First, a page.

NASHVILLE (WSMV) - On Tuesday, the Industrial Development Board will hold a public hearing on Oracle’s $175-million proposal to build their new technology campus along the East Bank of the Cumberland River. The proposal would bring 8,500 jobs to Nashville, but some people say the deal is moving too fast.
Monday afternoon, Stand Up Nashville and The Equity Alliance voiced their concerns about Oracle coming to Nashville. They say the city needs to slow down and get public input on the transformation. They also want to see the city bring more affordable housing to Nashville and more workforce development.
“Yeah, we know what transformation means, gentrification,” says Charlane Oliver, with The Equity Alliance. She wants to know who will be working at the tech hub, which could be built on the river by 2031.
“Folks that look like me aren’t getting the jobs,” Oliver says. “Black residents who make under $75,000 a year aren’t seeing their conditions improve. But we’re being asked to do more, pay more, and work more.”
Odessa Kelly, with Stand Up Nashville, says the city needs more affordable places to live.
“It’s not ok for us to put these deals together without getting community input,” Kelly says.
Mayor Cooper’s office says they’ve been transparent with the community. In a statement to News4 they said the proposal will go through a public hearing before the Industrial Development Board, a meeting of the Budget and Finance Committee, and deliberation before the full Metro Council before a decision is made.
“As an Industrial Development Board member, tomorrow I am going to move that we defer this vote,” says Tequila Johnson. She also believes the city and Oracle need more time to think this over.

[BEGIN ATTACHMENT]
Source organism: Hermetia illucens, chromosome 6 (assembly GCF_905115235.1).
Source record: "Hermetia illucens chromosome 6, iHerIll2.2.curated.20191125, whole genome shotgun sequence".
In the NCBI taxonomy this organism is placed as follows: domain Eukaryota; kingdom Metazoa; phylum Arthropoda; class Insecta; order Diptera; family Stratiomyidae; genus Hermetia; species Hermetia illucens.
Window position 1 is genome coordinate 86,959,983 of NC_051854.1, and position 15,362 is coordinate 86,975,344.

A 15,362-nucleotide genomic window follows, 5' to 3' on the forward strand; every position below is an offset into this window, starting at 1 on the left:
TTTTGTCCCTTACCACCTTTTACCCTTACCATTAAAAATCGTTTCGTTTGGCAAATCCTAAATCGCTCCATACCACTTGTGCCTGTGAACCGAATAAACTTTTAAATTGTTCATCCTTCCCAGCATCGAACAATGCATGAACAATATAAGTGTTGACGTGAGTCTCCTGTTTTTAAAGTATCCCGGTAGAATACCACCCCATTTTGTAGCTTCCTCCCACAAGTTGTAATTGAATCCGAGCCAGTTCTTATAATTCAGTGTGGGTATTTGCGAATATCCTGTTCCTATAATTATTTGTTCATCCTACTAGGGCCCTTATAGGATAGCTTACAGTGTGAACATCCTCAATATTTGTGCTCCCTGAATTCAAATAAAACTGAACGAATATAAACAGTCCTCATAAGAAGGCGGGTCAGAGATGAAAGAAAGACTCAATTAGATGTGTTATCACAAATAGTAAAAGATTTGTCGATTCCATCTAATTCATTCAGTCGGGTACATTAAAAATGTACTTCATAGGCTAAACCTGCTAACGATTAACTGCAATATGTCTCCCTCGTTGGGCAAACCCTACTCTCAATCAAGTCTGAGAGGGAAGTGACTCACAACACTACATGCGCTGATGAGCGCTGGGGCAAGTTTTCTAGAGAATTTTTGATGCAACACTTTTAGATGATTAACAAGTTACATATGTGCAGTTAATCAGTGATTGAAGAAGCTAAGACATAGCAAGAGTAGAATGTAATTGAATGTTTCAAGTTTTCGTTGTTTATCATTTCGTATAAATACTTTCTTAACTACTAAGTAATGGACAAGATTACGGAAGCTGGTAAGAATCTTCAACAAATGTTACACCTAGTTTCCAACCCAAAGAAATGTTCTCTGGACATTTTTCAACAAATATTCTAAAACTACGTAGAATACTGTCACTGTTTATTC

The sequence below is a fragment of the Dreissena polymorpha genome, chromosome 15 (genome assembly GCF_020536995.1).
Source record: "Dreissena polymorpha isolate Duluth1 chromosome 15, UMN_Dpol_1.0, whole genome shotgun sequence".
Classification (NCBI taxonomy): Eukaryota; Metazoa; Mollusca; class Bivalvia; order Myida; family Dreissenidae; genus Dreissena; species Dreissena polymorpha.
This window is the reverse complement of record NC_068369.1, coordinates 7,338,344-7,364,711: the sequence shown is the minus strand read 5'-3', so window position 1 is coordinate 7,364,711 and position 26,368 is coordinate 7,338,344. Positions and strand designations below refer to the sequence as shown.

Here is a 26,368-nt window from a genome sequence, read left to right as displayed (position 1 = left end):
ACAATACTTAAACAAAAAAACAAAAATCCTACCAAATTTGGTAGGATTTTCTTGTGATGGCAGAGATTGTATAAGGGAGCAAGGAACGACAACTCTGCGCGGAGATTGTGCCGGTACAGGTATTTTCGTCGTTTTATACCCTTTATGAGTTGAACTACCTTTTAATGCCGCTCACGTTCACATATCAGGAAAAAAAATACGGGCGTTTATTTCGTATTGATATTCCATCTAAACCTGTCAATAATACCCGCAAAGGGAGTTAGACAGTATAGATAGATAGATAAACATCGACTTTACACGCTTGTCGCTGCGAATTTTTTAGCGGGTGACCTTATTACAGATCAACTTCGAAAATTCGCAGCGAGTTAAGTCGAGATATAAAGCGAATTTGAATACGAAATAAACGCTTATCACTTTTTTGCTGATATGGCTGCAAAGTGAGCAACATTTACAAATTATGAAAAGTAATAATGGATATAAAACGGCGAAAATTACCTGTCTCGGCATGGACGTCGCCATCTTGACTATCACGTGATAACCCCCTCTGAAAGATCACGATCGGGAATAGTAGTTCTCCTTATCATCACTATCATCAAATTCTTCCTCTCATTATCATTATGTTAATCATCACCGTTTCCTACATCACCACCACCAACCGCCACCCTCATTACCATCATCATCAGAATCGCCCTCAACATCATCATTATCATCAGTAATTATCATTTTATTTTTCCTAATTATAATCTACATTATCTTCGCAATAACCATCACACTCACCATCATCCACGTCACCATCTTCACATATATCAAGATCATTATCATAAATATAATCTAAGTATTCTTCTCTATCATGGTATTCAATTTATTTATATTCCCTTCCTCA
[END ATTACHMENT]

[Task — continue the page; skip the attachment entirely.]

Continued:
Mayor Cooper’s office responded to the press conference with this statement:
This proposal will bring 8,500 jobs to our city and millions in new tax revenue that can be spent on affordable housing.
Councilwoman Suara has a proposal to declare Metro’s intent to spend a significant portion of property tax revenues from Oracle’s investment – an estimated $9 million a year – on affordable housing. Mayor Cooper fully backs the Councilwoman’s proposal. In his first statement about Oracle, Mayor Cooper expressed a desire to fund affordable housing with a portion of the new revenue.
Oracle plans to bring their Oracle Academy computing curriculum to Metro Schools to prepare our students for STEM careers.
As the proposal makes its way through a transparent process -- including a public hearing before the Industrial Development Board, a meeting of the Budget & Finance Committee, and deliberation before the full Metro Council -- we welcome and encourage all residents to learn more about the biggest jobs announcement in Nashville and Tennessee history.
As for the broader questions of investments in education and affordable housing, the Mayor looks forward to sharing details of his FY2022 budget proposal at the State of Metro on Thursday morning.